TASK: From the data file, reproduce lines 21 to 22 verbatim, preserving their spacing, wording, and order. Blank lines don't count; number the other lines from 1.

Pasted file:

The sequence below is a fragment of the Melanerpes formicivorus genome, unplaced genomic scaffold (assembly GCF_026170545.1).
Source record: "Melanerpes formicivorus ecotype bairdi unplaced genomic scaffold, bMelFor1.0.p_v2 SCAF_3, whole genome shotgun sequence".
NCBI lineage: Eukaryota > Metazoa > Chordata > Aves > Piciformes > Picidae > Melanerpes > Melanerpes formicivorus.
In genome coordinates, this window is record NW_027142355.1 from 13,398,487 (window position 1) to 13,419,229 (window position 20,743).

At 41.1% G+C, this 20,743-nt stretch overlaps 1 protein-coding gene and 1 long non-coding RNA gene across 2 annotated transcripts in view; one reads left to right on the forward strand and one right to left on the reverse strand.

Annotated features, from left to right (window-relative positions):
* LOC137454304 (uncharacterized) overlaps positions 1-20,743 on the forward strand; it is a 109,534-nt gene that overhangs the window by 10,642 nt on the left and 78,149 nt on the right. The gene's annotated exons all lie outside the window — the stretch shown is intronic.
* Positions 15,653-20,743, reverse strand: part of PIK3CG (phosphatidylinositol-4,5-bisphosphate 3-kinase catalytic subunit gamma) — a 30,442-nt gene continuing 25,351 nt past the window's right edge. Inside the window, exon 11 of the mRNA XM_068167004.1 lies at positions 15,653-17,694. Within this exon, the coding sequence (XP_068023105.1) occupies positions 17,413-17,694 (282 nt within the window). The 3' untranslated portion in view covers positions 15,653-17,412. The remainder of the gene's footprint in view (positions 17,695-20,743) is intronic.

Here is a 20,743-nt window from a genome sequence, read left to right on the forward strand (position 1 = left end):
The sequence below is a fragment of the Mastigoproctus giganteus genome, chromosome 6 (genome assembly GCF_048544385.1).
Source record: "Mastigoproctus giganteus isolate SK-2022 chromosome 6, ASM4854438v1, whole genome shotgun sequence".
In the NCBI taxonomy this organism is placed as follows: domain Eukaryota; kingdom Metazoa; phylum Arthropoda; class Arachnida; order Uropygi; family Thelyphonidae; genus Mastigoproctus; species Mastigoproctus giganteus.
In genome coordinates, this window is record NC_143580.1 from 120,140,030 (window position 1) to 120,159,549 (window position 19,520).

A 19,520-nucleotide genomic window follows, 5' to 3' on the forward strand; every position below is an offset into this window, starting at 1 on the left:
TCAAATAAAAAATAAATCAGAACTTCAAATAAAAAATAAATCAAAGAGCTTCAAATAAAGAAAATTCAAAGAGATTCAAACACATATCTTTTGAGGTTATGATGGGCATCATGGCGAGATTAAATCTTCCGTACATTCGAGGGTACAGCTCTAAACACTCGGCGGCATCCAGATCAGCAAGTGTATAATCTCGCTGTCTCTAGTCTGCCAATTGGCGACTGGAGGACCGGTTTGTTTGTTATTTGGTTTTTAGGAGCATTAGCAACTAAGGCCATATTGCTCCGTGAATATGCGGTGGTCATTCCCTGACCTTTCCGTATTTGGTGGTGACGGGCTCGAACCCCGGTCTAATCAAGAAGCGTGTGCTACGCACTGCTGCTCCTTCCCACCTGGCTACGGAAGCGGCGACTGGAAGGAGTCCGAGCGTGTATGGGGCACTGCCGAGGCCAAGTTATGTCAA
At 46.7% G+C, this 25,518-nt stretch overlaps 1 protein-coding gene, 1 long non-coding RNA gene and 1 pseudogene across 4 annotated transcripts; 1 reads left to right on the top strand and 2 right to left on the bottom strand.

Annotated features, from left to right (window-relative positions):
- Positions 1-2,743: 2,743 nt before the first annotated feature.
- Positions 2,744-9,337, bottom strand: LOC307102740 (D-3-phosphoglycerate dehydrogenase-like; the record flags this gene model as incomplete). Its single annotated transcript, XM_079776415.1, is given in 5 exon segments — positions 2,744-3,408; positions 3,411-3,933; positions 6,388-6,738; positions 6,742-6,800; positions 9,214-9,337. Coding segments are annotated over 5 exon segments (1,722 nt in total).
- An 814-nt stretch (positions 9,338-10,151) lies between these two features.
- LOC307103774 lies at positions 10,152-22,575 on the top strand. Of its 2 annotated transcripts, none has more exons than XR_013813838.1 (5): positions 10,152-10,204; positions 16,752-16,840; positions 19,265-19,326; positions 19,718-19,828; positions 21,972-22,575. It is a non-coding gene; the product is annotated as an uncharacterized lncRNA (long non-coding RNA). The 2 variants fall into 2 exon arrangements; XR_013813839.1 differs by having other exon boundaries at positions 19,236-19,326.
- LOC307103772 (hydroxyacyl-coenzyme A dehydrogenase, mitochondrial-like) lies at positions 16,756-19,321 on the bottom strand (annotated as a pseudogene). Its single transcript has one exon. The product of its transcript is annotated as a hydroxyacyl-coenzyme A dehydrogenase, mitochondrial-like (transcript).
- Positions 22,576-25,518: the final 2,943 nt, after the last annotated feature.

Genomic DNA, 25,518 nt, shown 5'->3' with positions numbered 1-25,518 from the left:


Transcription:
- LOC307103774 lies at positions 10,152-22,575 on the top strand. Of its 2 annotated transcripts, none has more exons than XR_013813838.1 (5): positions 10,152-10,204; positions 16,752-16,840; positions 19,265-19,326; positions 19,718-19,828; positions 21,972-22,575. It is a non-coding gene; the product is annotated as an uncharacterized lncRNA (long non-coding RNA). The 2 variants fall into 2 exon arrangements; XR_013813839.1 differs by having other exon boundaries at positions 19,236-19,326.
- LOC307103772 (hydroxyacyl-coenzyme A dehydrogenase, mitochondrial-like) lies at positions 16,756-19,321 on the bottom strand (annotated as a pseudogene). Its single transcript has one exon. The product of its transcript is annotated as a hydroxyacyl-coenzyme A dehydrogenase, mitochondrial-like (transcript).